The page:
Shaffer v. Rector Well Equipment Co. , 155 F.2d 344 ( 1946 )

  • 155 F.2d 344 (1946)

    SHAFFER et al.

    No. 11305.

    Circuit Court of Appeals, Fifth Circuit.

    May 3, 1946.

    *345 Lester B. Clark, of Houston, Tex., for appellants.

    Jack A. Schley, of Dallas, Tex., for appellee.

    Before HOLMES, McCORD, and WALLER, Circuit Judges.

    WALLER, Circuit Judge.

    Appellants brought suit to enjoin alleged infringement of four patents and for an accounting for profits and damages. The defenses interposed were: (1) That plaintiffs' patents were invalid. (2) That they had not been infringed. (3) That the plaintiffs were equitably estopped by laches from maintaining suit. After the taking of testimony and final hearing on all the issues, the lower Court decided the case solely on the issue of laches and dismissed the complaint.

    The cases dealing with the defense of laches in patent infringement actions are many and varied, with the decision in each resting upon its own peculiar facts and circumstances. Oddly enough, there seems to be no patent case from the Fifth Circuit that turned on the subject of laches, and no case from the Supreme Court substantially similar in its facts. The elements necessary to constitute laches have been uniformly held to be: (1) an alleged invasion by the defendant of the complainant's right, of which the complainant has had knowledge and an ample opportunity to establish the same in the proper forum; (2) a delay of the plaintiff in the assertion of such rights, by reason of which the defendant has good reason to believe that the alleged rights are worthless or have been abandoned; and (3) changes in the condition or relation of the parties during the period of delay making it unjust to the defendant to permit the plaintiff thereafter to recover. The following quotation by the lower Court from Halstead v. Grinnan et al., 152 U.S. 412, 14 S. Ct. 641, 38 L. Ed. 495, is both accurate and concise:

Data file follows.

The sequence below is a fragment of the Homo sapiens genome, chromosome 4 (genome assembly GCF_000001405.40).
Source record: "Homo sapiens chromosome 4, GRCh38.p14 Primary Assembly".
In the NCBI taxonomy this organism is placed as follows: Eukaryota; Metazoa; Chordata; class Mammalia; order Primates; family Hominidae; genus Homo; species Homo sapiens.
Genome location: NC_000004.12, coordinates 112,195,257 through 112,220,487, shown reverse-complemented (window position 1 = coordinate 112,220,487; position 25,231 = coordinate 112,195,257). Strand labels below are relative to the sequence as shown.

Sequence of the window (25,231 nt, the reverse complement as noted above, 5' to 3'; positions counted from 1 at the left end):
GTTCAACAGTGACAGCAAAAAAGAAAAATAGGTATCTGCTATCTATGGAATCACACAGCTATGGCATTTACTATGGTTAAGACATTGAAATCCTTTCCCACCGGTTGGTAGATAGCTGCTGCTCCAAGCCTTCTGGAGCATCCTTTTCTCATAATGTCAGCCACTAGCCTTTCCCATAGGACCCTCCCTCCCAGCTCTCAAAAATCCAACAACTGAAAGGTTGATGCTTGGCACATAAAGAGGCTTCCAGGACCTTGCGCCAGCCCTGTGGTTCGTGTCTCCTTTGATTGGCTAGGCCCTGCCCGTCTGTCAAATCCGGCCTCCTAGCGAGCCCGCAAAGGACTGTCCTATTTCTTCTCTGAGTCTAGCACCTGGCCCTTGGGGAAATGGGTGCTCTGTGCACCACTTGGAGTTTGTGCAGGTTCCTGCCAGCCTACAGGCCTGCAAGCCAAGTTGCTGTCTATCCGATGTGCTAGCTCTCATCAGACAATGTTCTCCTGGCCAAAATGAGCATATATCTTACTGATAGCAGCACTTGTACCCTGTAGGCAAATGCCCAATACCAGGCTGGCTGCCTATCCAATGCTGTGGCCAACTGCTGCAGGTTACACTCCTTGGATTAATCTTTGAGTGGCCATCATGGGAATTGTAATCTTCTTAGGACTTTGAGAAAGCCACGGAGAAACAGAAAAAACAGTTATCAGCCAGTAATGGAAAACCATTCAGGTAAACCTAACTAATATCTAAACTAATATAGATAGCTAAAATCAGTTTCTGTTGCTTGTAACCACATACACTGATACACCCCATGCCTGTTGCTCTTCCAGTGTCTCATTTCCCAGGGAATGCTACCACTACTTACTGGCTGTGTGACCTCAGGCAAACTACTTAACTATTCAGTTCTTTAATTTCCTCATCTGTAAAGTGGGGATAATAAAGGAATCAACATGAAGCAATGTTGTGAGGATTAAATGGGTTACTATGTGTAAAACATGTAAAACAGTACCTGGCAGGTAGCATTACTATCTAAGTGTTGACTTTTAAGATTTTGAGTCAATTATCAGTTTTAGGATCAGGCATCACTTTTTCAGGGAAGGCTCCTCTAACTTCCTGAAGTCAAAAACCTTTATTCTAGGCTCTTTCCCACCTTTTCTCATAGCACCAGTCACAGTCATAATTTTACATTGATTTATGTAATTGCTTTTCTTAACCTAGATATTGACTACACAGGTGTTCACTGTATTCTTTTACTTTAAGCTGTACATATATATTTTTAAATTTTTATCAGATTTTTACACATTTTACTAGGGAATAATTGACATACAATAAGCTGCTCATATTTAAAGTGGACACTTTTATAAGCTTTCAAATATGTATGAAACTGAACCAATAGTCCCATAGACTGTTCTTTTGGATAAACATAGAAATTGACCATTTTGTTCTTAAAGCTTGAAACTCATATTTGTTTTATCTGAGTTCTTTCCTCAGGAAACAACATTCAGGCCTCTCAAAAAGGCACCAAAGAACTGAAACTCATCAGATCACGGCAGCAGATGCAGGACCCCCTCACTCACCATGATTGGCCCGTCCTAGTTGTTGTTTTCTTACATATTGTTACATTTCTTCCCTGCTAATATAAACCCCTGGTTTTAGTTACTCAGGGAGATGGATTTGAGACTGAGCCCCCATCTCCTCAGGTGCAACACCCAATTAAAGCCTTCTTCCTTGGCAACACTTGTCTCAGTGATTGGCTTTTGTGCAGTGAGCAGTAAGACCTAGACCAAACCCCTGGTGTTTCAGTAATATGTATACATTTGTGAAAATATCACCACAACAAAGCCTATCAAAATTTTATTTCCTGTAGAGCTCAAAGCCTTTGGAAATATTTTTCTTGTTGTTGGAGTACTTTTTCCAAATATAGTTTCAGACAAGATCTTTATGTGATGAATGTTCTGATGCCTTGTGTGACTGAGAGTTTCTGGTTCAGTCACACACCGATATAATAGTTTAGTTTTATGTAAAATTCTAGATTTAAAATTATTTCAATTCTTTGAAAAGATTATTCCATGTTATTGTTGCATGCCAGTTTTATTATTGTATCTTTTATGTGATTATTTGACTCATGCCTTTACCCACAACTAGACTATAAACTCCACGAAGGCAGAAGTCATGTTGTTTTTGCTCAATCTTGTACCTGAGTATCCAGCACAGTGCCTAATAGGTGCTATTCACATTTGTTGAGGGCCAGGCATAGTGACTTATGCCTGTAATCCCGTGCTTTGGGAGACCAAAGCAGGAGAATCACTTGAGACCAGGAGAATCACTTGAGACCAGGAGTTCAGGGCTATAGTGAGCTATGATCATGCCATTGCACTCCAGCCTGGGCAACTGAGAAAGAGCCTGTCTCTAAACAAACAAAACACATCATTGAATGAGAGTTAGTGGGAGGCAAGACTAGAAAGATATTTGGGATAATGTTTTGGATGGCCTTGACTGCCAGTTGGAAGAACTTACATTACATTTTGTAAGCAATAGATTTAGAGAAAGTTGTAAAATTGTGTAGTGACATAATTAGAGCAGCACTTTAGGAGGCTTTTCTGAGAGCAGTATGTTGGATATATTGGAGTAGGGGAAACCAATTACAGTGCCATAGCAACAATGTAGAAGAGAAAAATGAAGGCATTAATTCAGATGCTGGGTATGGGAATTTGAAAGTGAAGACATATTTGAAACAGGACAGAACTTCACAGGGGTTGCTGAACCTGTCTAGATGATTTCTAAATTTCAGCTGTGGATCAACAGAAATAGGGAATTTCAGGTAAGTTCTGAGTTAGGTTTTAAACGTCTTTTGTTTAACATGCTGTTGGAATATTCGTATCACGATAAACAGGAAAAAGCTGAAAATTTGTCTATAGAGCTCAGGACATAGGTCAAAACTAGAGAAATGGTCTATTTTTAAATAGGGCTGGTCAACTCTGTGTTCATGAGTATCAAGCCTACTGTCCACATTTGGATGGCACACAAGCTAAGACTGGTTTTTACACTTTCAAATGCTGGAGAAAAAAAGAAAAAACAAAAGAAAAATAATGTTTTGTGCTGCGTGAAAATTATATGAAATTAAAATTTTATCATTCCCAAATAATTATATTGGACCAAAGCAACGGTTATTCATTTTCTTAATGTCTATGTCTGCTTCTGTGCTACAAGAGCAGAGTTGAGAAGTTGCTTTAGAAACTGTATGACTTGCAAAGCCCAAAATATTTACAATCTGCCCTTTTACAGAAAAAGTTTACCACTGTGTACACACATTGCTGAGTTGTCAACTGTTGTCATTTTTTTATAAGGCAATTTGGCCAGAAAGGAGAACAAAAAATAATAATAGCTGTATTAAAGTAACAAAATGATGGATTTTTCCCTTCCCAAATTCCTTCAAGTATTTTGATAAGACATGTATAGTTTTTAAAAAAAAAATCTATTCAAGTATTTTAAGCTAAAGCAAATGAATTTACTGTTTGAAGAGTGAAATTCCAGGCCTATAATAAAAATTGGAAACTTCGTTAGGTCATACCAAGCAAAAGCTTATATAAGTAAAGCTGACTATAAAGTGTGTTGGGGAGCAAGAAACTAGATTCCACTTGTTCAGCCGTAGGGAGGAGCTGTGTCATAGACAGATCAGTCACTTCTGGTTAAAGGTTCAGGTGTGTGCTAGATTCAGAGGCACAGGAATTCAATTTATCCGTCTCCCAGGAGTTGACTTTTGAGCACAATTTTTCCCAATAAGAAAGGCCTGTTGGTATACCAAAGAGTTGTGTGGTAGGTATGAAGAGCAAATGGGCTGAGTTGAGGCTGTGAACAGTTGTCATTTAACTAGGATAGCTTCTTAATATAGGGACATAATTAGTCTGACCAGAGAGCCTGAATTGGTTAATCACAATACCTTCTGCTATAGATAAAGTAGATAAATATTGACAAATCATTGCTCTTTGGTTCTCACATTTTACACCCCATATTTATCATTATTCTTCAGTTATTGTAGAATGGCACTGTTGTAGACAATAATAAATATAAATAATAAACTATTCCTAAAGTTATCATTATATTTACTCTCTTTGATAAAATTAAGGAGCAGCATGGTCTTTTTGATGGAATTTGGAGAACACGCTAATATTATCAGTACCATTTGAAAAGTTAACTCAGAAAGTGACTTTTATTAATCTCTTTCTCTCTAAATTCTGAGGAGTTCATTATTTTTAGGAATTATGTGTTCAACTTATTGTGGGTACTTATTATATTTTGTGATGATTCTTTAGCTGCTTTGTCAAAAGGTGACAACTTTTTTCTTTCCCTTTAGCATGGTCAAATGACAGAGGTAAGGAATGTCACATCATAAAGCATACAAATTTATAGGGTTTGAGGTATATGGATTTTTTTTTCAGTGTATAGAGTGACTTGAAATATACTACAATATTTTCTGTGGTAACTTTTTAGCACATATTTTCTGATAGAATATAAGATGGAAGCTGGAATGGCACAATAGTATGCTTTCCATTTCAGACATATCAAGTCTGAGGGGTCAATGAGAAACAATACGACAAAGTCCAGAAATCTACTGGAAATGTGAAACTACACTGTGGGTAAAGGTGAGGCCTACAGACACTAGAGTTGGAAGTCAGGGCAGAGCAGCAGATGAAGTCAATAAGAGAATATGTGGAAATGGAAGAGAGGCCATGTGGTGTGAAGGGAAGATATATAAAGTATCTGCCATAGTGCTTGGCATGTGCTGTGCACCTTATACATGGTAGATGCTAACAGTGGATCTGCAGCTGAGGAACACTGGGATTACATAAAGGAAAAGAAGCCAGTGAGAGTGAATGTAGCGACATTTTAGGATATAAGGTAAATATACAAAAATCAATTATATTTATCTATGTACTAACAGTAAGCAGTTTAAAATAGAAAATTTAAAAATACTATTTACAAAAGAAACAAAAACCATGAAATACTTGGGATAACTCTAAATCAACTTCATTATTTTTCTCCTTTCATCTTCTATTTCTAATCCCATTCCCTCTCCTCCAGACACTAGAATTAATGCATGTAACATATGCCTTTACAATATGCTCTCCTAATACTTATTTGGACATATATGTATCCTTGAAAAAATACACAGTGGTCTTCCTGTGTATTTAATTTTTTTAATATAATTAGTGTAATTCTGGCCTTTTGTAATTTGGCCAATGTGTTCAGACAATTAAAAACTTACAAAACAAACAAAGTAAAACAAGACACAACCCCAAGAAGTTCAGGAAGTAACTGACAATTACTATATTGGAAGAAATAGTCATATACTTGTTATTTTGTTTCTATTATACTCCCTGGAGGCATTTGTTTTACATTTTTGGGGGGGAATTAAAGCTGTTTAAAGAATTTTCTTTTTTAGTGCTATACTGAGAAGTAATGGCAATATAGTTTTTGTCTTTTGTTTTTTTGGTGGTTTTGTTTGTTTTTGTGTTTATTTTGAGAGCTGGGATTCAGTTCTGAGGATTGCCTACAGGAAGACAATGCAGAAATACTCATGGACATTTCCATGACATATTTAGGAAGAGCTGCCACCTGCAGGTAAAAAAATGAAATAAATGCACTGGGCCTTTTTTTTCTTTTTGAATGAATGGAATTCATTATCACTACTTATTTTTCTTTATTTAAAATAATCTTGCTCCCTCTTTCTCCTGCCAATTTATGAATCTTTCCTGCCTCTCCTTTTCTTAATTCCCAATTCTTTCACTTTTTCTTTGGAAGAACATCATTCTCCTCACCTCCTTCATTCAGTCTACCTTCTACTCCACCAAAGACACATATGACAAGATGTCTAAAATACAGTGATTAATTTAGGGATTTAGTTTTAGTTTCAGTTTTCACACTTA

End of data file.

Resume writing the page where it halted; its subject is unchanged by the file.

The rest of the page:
"The length of time during which the party neglects the assertion of his rights, which must pass in order to show laches, varies with the peculiar circumstances of each case, and is not, like the matter of limitations, subject to an arbitrary rule.

    "Laches is an equitable defense controlled by equitable considerations, and the lapse of time must be so great, and the relations of the defendant to the rights such, that it would be inequitable to permit the plaintiff to now assert them.

    "There can be no laches in failing to assert right of which a party is wholly ignorant, and whose existence he had no reason to apprehend."

    We agree entirely with the lower Court's legal conclusions in its decision, but we are unable to make a similar application of the essential principles of laches to the facts in this case.